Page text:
You can punctuate the referral process with patient referral cards – Smile Cards.* These are business-size cards in which space is provided for the new patient to write in the name of the person who referred them. A win-win situation: the new patient receives a monetary incentive to make an appointment with you, and the referring patient receives a similar reward.

You may want to supplement your referrals effort by reaching out to potential new patients in other means of advertising. However, there are a few things to keep in mind here. Some states are very restrictive when it comes to professional dental services advertising. Before you begin to spend, make sure you’re knowledgeable about guidelines. An even better idea is to hire a professional dental marketing agency familiar with your needs and your state’s regulations.

*Smile Cards (design and text) are a Copyright product of Hycomb Marketing Inc. (Created by Jim Du Molin)

Melinda Spitek is CEO of Hycomb Marketing Inc. Hycomb is an authority in marketing for dentists. Melinda has had plenty of hands-on experience as well, having worked 23 years in dental offices. For help with marketing, just call Hycomb at (800) 523-6961 or visit www.hycomb.com.

Essentials of Marketing a Small Business

Melinda SpitekSpecial Marketing Feature
By Melinda Spitek, CEO, Hycomb Marketing

What’s the difference between your dental practice and any other small business in America? Simple: your education, professionalism, and technical abilities defy comparison with the rest.

But beyond that, you’re just another small business, faced with promoting the value of the service you offer. The principles of marketing remain the same, regardless of what service it is.

Seven Critical Reasons to Start Marketing Your Practice NOW:

  1. Your market is always changing. People move. Neighborhoods evolve. If you give up promoting your service, you fall out of touch with those you hope to serve.
  2. People forget — fast. Every day, we’re assaulted by information. People filter out all but their priorities, and arrange those on a “ladder to the brain.” A consistent marketing program lands you at the top of that “ladder.”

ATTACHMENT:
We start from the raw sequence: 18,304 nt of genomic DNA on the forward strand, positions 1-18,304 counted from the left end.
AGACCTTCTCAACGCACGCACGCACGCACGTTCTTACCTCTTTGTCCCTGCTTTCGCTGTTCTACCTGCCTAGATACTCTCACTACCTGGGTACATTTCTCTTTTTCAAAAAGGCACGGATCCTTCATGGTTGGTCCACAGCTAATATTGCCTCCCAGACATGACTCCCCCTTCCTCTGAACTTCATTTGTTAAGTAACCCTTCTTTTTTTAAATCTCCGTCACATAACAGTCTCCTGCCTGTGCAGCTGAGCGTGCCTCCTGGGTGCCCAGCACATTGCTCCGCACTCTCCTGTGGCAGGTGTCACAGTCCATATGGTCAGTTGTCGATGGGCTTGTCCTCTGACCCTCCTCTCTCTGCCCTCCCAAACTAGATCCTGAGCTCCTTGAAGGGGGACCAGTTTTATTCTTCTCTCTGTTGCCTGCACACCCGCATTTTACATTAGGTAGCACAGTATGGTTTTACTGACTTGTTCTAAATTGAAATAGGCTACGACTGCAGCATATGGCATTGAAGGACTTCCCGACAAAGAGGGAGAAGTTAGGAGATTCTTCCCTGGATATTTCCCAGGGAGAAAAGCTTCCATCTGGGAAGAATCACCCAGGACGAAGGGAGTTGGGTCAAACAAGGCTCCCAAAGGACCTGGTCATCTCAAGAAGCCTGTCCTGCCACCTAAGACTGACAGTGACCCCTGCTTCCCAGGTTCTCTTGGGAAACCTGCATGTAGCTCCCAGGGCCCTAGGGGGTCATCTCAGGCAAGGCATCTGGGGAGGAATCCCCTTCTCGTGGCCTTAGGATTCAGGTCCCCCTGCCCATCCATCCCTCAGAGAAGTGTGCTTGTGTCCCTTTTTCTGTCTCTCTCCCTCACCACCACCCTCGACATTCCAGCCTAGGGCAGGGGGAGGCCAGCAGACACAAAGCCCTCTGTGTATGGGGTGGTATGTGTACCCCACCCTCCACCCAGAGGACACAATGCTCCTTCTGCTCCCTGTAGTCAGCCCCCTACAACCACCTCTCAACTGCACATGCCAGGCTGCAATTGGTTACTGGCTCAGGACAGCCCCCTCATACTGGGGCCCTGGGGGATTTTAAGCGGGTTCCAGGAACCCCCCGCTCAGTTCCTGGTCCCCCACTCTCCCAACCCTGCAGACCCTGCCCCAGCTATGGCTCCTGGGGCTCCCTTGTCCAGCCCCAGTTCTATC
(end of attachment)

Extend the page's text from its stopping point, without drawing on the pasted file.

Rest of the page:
3. Marketing strengthens your identity. The service you provide could be superior…and also the community’s best-kept secret! Don’t hide your light under a basket.
  4. Marketing is a potent reminder. No matter how great your service was, unless you regularly maintain contact…out-of-sight becomes out-of-mind.
  5. Consistent marketing puts you ahead of the game. Marketing efforts that come and go don’t work. Developing a long-term plan, funding it, sticking with it, pays off.
  6. Marketing gives everyone a lift. Employees and customers (or patients) feel good about patronizing a service well known in the community.
  7. It’s an obligation! You owe it to your team, your family, and your retirement program to be a success. And that only comes with persistent marketing. It’s not an expense; it’s an investment in your business and your lifestyle.

Choosing the plan that’s right for you

You need to define what you want for yourself: where you are now, and where you want to go. You must choose success; it will not just come to you. How much personal time and effort do you want to invest in marketing your services? All the tangibles (newsletters, stationery, advertising) play only a supporting role. The anchor of your marketing plan is the personal time you invest in your community.

A Successful Marketing Plan Reflects Your Character and Your Goals

  • The plan accounts for both short- and long-term goals
  • Your goal is to increase production, attract new patients, or change the community’s perception of your services
  • The shifting marketplace demands a new identity
  • You’re in transition, and need to communicate that to the community at large
  • You want a return on investment in education, equipment or materials you have invested in.

What is your comfort level with marketing tools?

How do you feel about direct mail…newspaper ads…savings certificates? Are you a believer in Yellow Page ads? The important thing is to present your business in a way that reflects your personality—and fits your comfort zone.

Who will play a role in managing the marketing plan?

Even owners who want to “run the whole show” are usually dependent at least in part on their staff for day-to-day activities, like tracking your results. To be successful, your marketing choices must reflect the office’s overall style—and more importantly, be enthusiastically accepted by your office team.

Where to Begin?